Each illustration is a portal into another world, a still life of a fantasy universe.

Sometimes an image is so arresting, you can’t help but stop and stare. I first discovered the artwork of Li Shuxing, a Chinese videogame concept artist and illustrator from Shanghai, through the image above. It’s enchanting, a whole fantasy world, with great depth and sorrow, perseverance and human courage, encapsulated in one image. The best paintings tell a story, and this image, replacing the long-in-the-tooth Smaug-style dragon with a traditional Chinese serpent, has a thousand stories to tell.

Then, I started digging around the Internet for more of Li Shuxing’s work, and found that each of his illustrations was a portal into another world, a still life of a fantasy universe. I couldn’t help but be lost in the details.


“What I typically do is, first, make a lot of small sketches,” Li told in an interview. “They don’t need to be very detailed or specific. Finally, I select the most satisfying one to serve as a base and merge best points of the other sketches into it. Continuing to improve the sketch defines its composition. Good composition needs to have a sure grasp of the combination of point, line, area, and volume. I don’t consider details at first. As long as the overall effect is good, that’s fine.”

Editor’s Note: Thanks to John Chu for providing an updated translation of the original simplified Chinese.


Li discusses the illustrations above, many of which were created for an illustration contest called “Unearthly Challenge 2013,” which Li won, in this interview with Even if you can’t read Simplified Chinese (like me), it’s well worth pushing through the Google Translated interview to see some of the artist’s in progress sketches and to get an inside look at how he creates such wonderful fantasy worlds.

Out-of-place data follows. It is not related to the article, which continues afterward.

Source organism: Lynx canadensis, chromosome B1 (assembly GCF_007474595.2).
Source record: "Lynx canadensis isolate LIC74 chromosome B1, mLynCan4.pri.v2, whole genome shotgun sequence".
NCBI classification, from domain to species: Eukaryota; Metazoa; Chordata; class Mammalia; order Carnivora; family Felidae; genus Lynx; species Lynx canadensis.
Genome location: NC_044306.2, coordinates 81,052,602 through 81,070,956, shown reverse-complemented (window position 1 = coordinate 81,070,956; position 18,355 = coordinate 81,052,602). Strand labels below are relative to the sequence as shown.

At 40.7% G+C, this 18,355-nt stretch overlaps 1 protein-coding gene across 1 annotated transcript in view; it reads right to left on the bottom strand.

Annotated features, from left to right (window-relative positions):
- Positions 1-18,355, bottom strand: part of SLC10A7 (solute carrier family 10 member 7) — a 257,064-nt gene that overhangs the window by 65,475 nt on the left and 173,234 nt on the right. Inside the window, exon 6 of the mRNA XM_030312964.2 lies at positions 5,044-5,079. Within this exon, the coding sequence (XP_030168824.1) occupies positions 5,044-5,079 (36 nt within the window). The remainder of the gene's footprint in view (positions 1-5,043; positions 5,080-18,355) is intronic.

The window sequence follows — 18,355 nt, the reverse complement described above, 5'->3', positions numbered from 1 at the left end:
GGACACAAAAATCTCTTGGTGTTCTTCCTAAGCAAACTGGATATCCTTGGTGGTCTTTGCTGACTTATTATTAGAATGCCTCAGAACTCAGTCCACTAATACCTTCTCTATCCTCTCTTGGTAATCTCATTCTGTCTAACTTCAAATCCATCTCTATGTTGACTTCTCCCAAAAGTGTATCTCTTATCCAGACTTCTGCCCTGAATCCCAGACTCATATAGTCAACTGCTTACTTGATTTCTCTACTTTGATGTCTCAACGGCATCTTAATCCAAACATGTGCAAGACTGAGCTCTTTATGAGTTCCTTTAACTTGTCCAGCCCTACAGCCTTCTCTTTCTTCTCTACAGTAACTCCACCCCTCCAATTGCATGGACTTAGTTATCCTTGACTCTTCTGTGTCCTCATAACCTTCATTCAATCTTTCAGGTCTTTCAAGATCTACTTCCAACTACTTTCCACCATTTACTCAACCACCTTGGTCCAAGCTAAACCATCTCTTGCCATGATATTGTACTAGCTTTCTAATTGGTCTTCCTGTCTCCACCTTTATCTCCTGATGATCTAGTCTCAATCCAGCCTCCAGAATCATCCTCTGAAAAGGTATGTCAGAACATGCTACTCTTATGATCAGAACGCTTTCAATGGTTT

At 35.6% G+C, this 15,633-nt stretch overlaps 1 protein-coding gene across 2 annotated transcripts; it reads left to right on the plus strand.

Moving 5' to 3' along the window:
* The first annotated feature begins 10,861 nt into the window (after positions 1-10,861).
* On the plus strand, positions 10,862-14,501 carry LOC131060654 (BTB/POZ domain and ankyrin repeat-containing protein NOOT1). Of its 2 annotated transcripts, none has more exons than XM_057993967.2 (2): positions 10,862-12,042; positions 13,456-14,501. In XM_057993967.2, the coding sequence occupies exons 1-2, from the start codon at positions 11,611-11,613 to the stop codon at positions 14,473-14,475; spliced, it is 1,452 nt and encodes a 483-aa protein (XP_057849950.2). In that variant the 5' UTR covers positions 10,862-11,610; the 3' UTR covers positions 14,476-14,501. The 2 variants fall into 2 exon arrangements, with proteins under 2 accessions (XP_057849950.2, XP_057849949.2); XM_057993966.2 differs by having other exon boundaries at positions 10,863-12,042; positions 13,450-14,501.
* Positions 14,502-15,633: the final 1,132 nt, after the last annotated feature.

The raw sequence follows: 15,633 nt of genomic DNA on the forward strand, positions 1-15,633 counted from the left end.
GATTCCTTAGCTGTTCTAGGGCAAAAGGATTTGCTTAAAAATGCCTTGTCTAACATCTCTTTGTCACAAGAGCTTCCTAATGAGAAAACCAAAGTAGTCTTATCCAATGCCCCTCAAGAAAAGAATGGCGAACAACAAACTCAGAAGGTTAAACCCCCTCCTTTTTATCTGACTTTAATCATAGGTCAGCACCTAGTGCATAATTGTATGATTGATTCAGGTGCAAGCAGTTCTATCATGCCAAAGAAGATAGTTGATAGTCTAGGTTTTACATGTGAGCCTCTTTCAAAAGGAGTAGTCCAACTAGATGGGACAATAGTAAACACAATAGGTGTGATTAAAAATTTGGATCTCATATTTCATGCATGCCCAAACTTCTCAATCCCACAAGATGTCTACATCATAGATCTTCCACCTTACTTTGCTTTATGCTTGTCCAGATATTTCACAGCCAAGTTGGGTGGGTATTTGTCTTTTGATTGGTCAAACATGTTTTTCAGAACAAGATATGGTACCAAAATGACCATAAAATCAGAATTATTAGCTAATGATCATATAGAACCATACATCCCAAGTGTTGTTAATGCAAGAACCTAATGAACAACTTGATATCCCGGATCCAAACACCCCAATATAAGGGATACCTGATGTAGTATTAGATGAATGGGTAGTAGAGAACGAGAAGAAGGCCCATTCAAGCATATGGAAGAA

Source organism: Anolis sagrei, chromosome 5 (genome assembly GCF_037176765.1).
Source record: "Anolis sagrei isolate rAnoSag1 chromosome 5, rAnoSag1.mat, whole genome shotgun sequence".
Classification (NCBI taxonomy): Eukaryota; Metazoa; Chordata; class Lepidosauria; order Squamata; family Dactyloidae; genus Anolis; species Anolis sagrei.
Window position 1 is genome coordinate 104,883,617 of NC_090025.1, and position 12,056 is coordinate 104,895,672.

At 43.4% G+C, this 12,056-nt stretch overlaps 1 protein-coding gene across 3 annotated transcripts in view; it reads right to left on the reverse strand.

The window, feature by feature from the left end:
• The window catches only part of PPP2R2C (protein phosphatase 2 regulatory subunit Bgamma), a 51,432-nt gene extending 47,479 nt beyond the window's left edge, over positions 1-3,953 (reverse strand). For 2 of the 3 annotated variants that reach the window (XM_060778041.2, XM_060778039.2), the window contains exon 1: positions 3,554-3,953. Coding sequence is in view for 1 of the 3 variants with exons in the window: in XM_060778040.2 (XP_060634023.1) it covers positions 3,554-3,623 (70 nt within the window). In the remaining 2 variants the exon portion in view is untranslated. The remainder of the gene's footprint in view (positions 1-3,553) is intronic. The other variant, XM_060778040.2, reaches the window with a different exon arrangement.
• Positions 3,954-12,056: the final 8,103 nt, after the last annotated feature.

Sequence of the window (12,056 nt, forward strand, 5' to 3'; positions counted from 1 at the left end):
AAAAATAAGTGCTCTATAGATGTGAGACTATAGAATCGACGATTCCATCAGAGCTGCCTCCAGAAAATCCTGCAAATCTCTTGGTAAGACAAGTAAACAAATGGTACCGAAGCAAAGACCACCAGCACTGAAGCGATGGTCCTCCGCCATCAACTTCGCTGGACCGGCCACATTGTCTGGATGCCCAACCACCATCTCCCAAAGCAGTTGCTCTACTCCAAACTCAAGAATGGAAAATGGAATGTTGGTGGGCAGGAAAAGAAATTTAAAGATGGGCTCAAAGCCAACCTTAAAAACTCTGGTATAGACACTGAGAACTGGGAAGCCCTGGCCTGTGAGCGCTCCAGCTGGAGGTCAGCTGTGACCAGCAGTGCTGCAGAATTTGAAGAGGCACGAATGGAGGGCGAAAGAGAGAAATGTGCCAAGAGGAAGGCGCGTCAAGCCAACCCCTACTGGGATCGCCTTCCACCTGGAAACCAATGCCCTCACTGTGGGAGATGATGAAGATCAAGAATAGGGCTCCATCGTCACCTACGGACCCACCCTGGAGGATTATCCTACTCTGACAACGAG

Li Shuxing also runs a busy blog under his online screenname, STAR, where he posts many more illustrations and sketches.

  • Paul Weimer July 31, 2014 at 11:08 am

    This is gorgeous work, Aidan. Thanks for pointing it out to us.

  • Aidan Moher July 31, 2014 at 1:51 pm

    Paul, I think my favourite thing about his work is the way he uses bold scope and perspective to imbue an enormous sense of scale to the paintings. At first, you look at the dilapidated ship, then you look more closely and realize that it’s the size of a city, towering over palm trees.

    Glad you like his work as much as I do. :)

  • Chris July 31, 2014 at 10:48 pm

    Very nice. His work reminds me of Fan Ming who also paints moments on a grand scale, and is also from Shanghai (might be the same person?). Here’s his work if you’re interested:

  • Steven M. Long August 1, 2014 at 4:37 am

    Beautiful stuff – very transportive, and I really dig the scale and use of color and contrast!

  • Hanna W. August 1, 2014 at 2:12 pm

    These are really beautiful pieces, Aidan, thanks so much for sharing! :)

  • Jon August 4, 2014 at 2:19 pm

    Randomly got here via a Google image search (for punk Storm), and glad I did. Great blog!

  • Fantasist August 11, 2014 at 10:21 am

    Awesome man! You continually find artwork that makes my eyes pop!